In its early years, the heads of government meeting now known as the G8 was regarded as a means of co-ordinating the policies of the major capitalist powers to try to overcome major problems in the world economy.
Those days have long gone. At the conclusion of this year’s summit the state of the global economy was listed under “Other Issues” in the official summing up. The statement noted merely that “global growth remains strong and has become more broadly based” while there was also discussion on “high and volatile energy prices, global imbalances and growing protectionism”. “We re-iterated our commitment to address global imbalances, working together to remove distortions to the global adjustment process, promote liberalization of trade and investment, and modernize the international financial institutions.”
The scant attention to the global economy, let alone any discussion of co-ordinated economic policies, is remarkable given the fact that, despite continued economic growth, the world economy is facing a series of problems as serious as any since the so-called Asian economic crisis of 1997-98.
Oil prices are hitting new records, with predictions that they could reach as much as $100 per barrel, the risk of a slowdown in the US economy is increasing, there is a simultaneous tightening of interest rates in the three major economic regions for the first time since the early 1980s, growth remains sluggish in Europe and agreement has yet to be reached on the Doha Round of trade negotiations, with the prospect that failure to do so will bring increased protectionism.
The stalled Doha Round was the subject of intense discussions on the final day of the summit following an intervention by World Trade Organisation director-general Pascal Lamy.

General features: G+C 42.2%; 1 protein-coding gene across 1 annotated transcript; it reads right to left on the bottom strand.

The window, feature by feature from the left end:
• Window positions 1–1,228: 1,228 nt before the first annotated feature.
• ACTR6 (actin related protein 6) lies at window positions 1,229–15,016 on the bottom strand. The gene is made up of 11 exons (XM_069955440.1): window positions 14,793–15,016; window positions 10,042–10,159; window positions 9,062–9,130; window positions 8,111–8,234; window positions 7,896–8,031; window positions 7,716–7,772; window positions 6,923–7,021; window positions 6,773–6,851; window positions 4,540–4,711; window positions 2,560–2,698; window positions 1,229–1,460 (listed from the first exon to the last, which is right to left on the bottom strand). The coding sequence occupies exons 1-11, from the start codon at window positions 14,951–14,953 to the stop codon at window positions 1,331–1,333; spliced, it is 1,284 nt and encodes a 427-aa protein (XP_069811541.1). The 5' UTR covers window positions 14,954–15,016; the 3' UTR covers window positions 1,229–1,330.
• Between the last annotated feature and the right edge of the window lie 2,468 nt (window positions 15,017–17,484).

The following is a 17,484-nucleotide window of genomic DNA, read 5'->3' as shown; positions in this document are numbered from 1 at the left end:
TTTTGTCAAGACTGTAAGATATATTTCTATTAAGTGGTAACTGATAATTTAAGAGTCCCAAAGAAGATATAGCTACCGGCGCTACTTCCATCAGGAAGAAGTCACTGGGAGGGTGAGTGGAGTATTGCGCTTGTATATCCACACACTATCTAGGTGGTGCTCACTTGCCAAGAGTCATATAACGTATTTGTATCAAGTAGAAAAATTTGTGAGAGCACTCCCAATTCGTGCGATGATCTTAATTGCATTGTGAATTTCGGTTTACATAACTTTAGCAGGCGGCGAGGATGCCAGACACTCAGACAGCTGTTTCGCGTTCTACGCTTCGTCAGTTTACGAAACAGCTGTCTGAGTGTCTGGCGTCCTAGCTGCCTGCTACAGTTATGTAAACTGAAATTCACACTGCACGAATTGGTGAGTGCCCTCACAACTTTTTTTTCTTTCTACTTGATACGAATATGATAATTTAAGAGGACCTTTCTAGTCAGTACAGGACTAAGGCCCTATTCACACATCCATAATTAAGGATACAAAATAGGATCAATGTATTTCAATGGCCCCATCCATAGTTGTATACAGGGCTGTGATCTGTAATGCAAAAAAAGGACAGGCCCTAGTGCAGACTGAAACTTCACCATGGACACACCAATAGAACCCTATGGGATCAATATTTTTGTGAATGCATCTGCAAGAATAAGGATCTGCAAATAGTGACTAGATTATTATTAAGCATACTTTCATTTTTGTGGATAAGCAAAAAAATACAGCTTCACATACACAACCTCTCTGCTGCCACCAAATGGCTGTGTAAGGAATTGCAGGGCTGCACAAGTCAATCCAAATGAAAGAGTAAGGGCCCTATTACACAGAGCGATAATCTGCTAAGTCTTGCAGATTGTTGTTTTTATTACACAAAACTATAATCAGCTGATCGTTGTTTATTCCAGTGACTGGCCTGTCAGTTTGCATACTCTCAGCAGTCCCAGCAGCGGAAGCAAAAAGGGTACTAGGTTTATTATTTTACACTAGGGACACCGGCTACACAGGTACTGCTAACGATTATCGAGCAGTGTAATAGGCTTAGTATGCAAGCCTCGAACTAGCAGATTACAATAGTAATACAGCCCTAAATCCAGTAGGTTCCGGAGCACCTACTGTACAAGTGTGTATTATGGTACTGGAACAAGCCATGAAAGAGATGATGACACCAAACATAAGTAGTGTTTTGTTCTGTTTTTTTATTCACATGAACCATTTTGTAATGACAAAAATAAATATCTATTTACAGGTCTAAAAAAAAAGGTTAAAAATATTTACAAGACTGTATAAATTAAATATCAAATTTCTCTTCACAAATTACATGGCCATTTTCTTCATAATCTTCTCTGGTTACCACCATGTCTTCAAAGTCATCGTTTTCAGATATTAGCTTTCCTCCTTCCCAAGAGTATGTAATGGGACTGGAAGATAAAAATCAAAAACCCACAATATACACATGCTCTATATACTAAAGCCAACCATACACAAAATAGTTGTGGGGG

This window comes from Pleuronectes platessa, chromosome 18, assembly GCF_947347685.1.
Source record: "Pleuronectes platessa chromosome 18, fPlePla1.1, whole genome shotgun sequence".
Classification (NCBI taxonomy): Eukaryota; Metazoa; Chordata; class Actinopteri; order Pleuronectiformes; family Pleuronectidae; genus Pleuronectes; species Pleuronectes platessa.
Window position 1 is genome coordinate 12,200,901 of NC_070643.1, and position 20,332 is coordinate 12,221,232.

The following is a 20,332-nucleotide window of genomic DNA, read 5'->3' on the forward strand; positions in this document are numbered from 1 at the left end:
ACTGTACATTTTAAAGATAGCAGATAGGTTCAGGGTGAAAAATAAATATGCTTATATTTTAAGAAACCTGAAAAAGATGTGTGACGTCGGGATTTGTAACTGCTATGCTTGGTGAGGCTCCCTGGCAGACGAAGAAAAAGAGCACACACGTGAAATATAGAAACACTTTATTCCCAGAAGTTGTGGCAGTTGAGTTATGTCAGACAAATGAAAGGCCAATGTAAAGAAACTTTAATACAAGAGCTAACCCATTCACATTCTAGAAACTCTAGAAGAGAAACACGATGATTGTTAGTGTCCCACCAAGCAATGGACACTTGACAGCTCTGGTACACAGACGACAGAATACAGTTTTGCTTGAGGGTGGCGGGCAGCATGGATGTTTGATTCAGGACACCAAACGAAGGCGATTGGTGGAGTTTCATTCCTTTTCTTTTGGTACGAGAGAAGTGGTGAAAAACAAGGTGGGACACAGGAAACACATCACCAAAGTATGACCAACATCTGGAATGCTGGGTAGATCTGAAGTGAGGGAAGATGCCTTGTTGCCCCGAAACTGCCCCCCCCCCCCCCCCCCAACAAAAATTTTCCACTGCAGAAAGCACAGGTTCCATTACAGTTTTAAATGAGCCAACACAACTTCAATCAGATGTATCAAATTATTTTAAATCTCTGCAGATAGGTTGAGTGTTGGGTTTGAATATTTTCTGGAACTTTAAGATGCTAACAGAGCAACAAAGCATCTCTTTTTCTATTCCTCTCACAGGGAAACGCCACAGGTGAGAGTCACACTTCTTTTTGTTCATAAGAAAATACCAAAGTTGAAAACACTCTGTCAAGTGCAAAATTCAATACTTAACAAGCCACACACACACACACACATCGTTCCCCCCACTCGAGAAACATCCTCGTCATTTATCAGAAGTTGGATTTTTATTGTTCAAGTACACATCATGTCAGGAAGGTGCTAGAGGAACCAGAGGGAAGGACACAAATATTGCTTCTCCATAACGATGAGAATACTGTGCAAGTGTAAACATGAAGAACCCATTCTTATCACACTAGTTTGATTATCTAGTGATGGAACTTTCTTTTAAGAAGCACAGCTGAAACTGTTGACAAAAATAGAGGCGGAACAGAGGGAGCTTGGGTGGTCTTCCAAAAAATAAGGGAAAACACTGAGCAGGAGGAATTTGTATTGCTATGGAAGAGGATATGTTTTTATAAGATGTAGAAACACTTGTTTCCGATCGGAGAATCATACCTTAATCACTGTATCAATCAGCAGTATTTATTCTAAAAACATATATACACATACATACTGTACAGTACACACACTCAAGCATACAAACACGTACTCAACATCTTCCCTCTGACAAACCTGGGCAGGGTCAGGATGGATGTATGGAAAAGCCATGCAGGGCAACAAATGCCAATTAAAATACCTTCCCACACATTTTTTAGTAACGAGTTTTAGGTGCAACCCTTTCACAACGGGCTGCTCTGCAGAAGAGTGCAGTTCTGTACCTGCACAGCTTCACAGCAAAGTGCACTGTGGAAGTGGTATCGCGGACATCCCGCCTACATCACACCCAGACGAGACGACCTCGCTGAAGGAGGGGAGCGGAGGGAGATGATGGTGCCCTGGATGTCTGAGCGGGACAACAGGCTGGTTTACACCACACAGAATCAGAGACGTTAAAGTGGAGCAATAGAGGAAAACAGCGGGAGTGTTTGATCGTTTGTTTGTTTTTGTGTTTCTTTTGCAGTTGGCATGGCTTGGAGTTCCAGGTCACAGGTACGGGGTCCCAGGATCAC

Lamy, who was mandated by WTO negotiators to try to bridge the gap in the trade talks after they broke down on July 1, indicated that progress towards narrowing differences over the past two weeks had only been “marginal”.
“The deadlock in which we are caught will lead us to failure very soon if you do not give your ministers further room for negotiation,” he told the meeting.
“A failure would send out a strong negative signal for the future of the world economy and the danger of a resurgence of protectionism at a time when the pace of globalisation is weighing heavily on the social and economic fabric of many countries and when geopolitical instability is on the rise.”
The main sticking points are the demands by the US and the EU for further concessions from the so-called developing countries, led by Brazil and India, on tariff reductions on industrial products, and demands that the EU offer bigger cuts in farm tariffs and the US reduce agricultural subsidies.
It appears that there are sharp differences within the EU. According to a report in the Financial Times, while the European Commission president José Manuel Barroso, British prime minister Tony Blair, German chancellor Angela Merkel and Italian prime minister Roman Prodi all struck an optimistic note, the French president Jacques Chirac said the EU had reached the outer limit of its negotiating mandate.
“We have made enough concessions, unless there is a very important counter offer by our American friends,” he told reporters at the conclusion of the summit.
There is little sign of movement on the US side. American negotiators have insisted that the US needs new markets for its agricultural exports but India and other poorer countries have so far rejected US demands on the grounds that they have to protect small farmers.
Before leaving St Petersburg, Sean Spicer, the spokesman for US trade representative Susan Schwab, repeated American claims that others had to move more than the US. On the other hand, an EU official commented: “If the US is calling for ambition in market access, it needs to show similar ambition in terms of reducing farm subsidies.”